Sanctions by the West on Iran succeeded in slashing Iran's oil export revenue by $40 billion in 2012, the International Energy Agency said on Wednesday, as production last month hit a three-decade low point.
The IEA, the oil monitoring and policy arm of the OECD, said Iranian oil output fell to 2.65 million barrels per day in January, down from the 3.7 mbd in late 2011 before the sanctions imposed on the Islamic Republic by the US and European Union took effect.
"Iranian crude oil production continued to edge lower in January and may fall further in coming months following implementation on February 6 of additional sanctions by the US," the IEA said in its monthly report on the world oil market.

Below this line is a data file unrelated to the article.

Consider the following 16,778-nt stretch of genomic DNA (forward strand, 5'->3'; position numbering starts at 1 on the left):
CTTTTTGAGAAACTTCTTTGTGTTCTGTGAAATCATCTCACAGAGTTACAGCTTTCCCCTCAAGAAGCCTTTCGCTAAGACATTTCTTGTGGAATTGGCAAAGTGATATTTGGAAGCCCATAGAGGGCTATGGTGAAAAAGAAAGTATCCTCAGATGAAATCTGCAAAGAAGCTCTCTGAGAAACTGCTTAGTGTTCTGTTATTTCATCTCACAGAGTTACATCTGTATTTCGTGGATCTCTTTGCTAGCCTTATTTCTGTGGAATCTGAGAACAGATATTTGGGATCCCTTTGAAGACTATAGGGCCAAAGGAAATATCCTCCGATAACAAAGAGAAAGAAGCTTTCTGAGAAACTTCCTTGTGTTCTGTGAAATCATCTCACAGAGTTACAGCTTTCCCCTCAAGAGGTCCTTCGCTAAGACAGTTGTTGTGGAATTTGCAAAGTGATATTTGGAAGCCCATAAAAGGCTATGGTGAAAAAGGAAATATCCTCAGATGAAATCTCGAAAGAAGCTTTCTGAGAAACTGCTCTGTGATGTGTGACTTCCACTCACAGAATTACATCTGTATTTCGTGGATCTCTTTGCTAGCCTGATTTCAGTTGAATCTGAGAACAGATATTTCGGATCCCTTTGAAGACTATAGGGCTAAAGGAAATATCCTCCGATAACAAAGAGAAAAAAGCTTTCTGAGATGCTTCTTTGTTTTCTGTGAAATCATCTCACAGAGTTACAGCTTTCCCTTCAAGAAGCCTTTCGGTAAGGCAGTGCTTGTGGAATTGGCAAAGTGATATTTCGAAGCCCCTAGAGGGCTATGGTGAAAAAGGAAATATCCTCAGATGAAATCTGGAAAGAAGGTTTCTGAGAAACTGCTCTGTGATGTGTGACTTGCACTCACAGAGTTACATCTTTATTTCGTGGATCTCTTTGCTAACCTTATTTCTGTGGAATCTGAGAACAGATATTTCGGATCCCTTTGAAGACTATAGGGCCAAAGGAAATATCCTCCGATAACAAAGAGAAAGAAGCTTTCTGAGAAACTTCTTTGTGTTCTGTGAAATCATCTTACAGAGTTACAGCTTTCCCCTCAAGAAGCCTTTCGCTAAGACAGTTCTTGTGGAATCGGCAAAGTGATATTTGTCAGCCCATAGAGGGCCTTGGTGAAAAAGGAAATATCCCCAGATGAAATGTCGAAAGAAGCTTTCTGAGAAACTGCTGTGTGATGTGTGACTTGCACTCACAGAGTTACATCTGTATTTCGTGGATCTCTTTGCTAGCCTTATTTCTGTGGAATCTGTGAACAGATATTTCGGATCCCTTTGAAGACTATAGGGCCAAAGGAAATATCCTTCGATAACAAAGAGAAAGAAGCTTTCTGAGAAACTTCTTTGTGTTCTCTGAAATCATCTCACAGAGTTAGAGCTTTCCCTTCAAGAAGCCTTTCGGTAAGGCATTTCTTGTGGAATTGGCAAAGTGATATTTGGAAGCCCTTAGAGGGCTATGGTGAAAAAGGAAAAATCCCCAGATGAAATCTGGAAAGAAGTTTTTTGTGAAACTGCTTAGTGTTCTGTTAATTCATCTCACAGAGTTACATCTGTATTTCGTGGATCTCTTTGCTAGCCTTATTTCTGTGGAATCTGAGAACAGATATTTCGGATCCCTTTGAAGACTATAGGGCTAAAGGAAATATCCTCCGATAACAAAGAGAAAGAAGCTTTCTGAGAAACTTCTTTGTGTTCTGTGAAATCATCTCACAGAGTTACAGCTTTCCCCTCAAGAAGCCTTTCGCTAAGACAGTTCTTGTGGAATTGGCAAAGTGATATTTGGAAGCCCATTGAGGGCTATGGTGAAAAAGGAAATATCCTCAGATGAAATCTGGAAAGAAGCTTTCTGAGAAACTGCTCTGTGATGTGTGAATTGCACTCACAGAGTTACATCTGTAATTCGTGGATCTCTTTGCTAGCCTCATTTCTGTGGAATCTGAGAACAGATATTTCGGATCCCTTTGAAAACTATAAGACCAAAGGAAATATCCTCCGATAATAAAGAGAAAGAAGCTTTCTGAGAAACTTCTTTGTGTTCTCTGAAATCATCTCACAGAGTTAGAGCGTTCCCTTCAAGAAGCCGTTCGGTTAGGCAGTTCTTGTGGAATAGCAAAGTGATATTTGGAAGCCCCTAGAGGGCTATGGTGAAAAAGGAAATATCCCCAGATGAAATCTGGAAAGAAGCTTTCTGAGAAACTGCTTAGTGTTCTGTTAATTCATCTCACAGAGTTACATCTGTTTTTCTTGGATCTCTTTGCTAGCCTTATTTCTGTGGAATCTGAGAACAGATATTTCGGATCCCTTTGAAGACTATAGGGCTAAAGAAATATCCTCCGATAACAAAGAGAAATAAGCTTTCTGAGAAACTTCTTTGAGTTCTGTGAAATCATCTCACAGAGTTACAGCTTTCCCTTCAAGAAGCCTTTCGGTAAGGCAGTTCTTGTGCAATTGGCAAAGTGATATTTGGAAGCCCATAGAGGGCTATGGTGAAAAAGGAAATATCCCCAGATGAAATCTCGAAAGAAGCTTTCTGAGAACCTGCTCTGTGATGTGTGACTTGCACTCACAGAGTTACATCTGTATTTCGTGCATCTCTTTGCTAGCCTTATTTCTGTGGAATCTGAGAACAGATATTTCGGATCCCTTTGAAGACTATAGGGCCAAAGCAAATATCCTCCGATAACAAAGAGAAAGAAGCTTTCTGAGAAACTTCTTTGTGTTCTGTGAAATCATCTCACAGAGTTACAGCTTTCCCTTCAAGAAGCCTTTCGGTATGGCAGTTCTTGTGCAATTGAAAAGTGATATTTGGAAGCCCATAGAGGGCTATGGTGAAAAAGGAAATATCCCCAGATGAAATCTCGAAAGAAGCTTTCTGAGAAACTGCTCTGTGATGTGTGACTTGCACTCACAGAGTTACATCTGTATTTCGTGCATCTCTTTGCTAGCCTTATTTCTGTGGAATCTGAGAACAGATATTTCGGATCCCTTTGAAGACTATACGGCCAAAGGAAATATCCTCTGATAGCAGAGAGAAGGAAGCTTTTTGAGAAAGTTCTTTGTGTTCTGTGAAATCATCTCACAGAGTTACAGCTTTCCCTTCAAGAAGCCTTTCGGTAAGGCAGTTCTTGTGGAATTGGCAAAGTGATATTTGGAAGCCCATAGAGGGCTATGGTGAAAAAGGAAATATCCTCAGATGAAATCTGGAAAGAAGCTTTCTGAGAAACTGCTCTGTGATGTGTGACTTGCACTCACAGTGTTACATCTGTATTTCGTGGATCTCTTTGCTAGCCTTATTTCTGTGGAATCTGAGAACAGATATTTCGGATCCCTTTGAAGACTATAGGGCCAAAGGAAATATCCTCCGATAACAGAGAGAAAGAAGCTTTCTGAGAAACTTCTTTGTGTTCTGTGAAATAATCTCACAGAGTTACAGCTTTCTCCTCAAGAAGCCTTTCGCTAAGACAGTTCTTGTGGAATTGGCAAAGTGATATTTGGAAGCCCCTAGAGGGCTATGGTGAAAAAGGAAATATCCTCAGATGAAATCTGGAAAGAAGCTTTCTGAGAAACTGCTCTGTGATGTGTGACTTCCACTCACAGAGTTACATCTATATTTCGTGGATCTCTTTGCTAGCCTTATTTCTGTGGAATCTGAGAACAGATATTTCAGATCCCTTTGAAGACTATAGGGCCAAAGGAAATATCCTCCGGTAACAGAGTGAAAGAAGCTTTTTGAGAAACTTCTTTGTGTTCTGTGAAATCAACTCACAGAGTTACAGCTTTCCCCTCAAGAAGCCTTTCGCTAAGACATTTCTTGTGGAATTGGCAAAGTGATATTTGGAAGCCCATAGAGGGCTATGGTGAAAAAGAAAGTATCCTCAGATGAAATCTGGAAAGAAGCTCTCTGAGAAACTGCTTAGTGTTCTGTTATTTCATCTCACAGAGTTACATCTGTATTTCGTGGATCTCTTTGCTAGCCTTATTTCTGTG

The latest sanctions are part of US legislation adopted last summer and "effectively bar Iran from repatriating earnings from its oil exports, depriving Tehran of much needed hard currency," the agency said.
The US Treasury said earlier this month that countries continuing to buy Iranian oil would have to retain their payment for the oil, and allow it to be used only for Iranian purchases of goods from them.
That has apparently succeeded in tightening Tehran's ability to freely use the money it gets from oil exports, which have already been sharply constricted by international sanctions on the country.
The move on oil revenues came six months after the US said it would deny access to the US financial system to countries buying Iranian oil, with certain countries given exceptions to wind down their trade.